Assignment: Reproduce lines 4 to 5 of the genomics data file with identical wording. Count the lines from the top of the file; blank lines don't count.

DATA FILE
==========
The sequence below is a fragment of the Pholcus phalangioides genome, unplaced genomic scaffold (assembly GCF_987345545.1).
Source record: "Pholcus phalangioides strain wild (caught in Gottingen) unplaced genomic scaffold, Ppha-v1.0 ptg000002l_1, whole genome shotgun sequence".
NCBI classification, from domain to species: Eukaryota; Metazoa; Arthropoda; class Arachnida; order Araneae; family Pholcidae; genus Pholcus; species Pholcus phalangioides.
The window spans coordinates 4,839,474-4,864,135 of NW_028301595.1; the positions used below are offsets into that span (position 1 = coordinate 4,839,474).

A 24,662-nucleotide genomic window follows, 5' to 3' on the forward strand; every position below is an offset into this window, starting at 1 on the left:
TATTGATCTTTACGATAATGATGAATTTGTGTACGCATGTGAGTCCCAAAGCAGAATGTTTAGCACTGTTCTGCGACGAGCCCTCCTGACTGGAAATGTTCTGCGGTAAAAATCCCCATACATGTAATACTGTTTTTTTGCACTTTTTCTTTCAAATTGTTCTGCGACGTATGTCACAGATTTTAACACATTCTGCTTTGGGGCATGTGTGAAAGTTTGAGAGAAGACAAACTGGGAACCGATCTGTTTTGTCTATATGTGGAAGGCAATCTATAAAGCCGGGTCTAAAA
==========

The window spans coordinates 4,839,474-4,864,135 of NW_028301595.1; the positions used below are offsets into that span (position 1 = coordinate 4,839,474).

A 24,662-nucleotide genomic window follows, 5' to 3' on the forward strand; every position below is an offset into this window, starting at 1 on the left: